Aug 03 2012
Unlike my friends at The Chicago Tribune, I have no logo to display, but my message here is as important as “Show Your Work”: Share Your Knowledge. In fact, it’s hard to do one properly without the other, so consider them a package deal.
In the more than seven years since I wrote “The Information Gap“, segments of the journalism community have gotten a whole lot better at preserving some of the things that we value and make our work better. Some of this is thanks to plentiful and cheap storage, some of it to code-sharing sites like Github, and some thanks to outfits dedicated to building, preserving and sharing best practices and groan-inducing foibles.
What we’re less good at — still — is setting down the tasks and background information that doesn’t make it into the news but makes getting the news possible. But the same tools that make it possible for us to create an awesome tool for processing federal campaign finance filings also make it easier to collect and organize the secret sauce that makes our journalism remarkable – or just possible. All we need is the willingness to share our experience and the ability to keep it up.
There are some examples of this in action, including one by my former Washington Post colleague Nathaniel Vaughn-Kelso, a cartographer now with Stamen Design. Nate has been working on an open source GIS how-to that explains how and why to get started with open source mapping solutions. The section on setting up PostGIS alone makes a visit worthwhile.
Now imagine if we had similar efforts by journalists experienced in various subject areas like food safety, or the energy industry or the criminal justice system. I’m not asking for, or expecting, people to voluntarily surrender key information like sources or other information very specific to a local beat. Instead, I’m thinking about the common materials of a beat or topic, and the right and wrong ways to make use of them.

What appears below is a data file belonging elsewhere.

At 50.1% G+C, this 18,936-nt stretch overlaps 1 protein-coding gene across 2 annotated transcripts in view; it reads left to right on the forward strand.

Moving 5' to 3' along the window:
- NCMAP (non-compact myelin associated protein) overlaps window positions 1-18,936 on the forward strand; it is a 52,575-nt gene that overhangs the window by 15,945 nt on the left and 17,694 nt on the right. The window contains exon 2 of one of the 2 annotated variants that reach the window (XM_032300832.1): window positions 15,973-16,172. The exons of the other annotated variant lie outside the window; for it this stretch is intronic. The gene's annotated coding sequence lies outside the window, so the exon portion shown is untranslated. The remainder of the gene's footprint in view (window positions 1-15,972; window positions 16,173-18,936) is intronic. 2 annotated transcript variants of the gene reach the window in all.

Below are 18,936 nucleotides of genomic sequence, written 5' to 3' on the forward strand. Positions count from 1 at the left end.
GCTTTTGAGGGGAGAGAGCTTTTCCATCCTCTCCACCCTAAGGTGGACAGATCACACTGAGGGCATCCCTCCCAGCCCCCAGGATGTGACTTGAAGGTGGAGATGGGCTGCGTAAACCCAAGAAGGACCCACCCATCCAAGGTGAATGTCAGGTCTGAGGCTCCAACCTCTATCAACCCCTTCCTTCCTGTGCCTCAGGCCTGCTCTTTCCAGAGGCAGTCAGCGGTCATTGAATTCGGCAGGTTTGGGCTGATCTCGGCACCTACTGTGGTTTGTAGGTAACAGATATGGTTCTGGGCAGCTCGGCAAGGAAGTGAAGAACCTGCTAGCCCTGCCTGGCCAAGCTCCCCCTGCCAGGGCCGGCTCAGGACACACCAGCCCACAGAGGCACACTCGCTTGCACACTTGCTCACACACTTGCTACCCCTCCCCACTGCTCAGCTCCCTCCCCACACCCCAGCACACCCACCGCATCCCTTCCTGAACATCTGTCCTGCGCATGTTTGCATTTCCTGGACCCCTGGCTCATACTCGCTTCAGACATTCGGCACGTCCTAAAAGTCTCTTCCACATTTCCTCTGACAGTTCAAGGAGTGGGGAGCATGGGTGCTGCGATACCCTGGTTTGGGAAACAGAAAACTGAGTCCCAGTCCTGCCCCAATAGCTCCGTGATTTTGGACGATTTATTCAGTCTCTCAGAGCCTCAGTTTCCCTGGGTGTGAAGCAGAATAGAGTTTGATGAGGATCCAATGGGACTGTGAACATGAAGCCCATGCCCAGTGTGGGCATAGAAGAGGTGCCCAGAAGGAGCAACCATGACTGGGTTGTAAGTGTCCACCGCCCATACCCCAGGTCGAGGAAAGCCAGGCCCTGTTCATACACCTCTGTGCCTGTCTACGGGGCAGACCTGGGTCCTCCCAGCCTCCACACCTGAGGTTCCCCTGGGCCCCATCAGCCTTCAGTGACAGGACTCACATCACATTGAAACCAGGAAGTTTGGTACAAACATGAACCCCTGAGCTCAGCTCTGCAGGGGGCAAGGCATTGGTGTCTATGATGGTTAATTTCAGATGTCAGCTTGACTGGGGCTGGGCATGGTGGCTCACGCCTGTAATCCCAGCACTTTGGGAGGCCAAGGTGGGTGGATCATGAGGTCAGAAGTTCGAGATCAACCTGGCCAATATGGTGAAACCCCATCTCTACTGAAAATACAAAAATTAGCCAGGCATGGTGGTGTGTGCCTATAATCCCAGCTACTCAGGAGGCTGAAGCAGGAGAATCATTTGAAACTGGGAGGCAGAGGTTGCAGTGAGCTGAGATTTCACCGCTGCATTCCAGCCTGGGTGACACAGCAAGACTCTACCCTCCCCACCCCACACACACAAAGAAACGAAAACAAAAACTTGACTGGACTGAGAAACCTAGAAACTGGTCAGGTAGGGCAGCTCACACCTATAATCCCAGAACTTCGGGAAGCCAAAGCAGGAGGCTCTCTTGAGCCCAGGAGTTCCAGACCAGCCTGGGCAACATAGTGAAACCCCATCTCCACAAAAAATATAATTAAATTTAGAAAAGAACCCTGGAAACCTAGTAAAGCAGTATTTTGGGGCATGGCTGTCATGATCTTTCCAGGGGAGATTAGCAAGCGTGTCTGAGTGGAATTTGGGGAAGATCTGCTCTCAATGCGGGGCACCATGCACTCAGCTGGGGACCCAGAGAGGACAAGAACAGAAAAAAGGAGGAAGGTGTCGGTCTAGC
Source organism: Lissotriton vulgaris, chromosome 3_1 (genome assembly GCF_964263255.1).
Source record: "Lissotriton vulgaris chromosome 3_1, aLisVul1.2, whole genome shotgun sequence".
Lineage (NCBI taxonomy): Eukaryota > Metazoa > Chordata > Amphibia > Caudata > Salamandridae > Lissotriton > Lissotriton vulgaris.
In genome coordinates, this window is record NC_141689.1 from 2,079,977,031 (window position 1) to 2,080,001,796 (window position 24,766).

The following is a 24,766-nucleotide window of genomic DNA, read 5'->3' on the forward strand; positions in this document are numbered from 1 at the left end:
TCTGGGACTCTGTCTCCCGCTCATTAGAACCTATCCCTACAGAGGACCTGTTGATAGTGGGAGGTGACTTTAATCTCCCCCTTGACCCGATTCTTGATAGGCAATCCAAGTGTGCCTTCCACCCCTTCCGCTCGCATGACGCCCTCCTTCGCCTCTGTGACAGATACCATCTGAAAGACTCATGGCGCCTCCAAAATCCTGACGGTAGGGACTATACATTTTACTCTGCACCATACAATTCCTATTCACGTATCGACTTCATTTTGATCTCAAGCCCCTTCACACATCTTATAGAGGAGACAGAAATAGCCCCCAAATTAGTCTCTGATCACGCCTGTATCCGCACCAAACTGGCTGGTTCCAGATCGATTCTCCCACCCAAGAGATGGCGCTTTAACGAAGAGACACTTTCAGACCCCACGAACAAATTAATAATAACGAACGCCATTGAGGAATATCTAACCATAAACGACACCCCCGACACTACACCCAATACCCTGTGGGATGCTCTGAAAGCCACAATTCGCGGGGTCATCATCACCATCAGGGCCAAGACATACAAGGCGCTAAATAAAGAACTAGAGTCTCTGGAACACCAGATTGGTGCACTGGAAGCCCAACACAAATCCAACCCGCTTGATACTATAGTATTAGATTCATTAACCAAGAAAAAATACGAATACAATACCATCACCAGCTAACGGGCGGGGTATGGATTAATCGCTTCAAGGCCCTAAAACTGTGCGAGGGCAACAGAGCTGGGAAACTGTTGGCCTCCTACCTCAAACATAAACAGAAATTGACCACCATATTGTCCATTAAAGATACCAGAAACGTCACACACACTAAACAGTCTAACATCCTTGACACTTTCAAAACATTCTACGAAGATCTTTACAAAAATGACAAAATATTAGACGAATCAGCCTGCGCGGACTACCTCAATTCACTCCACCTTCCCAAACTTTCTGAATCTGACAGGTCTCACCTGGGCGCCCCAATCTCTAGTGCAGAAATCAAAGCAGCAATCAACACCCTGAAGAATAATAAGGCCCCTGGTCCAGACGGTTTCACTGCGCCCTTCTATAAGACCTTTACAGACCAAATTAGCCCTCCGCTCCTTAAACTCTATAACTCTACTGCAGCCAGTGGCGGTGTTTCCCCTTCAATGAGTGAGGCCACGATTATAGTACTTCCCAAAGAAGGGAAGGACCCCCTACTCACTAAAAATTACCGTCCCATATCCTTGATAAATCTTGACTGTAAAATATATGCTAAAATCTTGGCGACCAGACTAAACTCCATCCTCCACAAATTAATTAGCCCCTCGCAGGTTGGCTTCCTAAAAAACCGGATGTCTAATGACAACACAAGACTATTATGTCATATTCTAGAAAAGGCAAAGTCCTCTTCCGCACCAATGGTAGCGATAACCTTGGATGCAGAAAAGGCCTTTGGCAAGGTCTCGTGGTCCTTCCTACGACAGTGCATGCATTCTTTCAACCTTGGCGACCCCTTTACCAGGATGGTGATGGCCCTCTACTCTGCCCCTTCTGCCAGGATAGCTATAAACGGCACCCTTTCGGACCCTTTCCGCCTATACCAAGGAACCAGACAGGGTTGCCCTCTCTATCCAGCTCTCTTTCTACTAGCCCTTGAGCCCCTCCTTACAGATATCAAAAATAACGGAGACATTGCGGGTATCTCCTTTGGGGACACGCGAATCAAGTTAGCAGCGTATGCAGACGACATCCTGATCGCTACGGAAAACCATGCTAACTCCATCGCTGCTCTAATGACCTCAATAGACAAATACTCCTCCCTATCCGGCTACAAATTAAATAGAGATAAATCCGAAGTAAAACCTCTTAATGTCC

One of the issues with this approach is that it works best if you’re able to gather a number of people to bring their experience and vantage points to bear. More hands make for a better result, and collaboration hasn’t always been the strong suit of journalists at competing news organizations. Let’s see if we can’t change that, in just one instance.
Along with Huffington Post developer Aaron Bycoffe, I’ve been working on a developer’s guide to working with Federal Election Commission data. This is geared towards people working with the data for web applications, but it also will include tips on using them for reporting in general, since our web apps are products of journalism. If you work with FEC data, or are just getting into it, please join us on the wiki. If you’re feeling a little shy, you could fork the entire repository and add a page or edits and we’ll get them back into the wiki.
And if you’re not into campaign finance, then maybe you have other expertise to share. Your colleagues, to say nothing of journalism in general, will be better for it.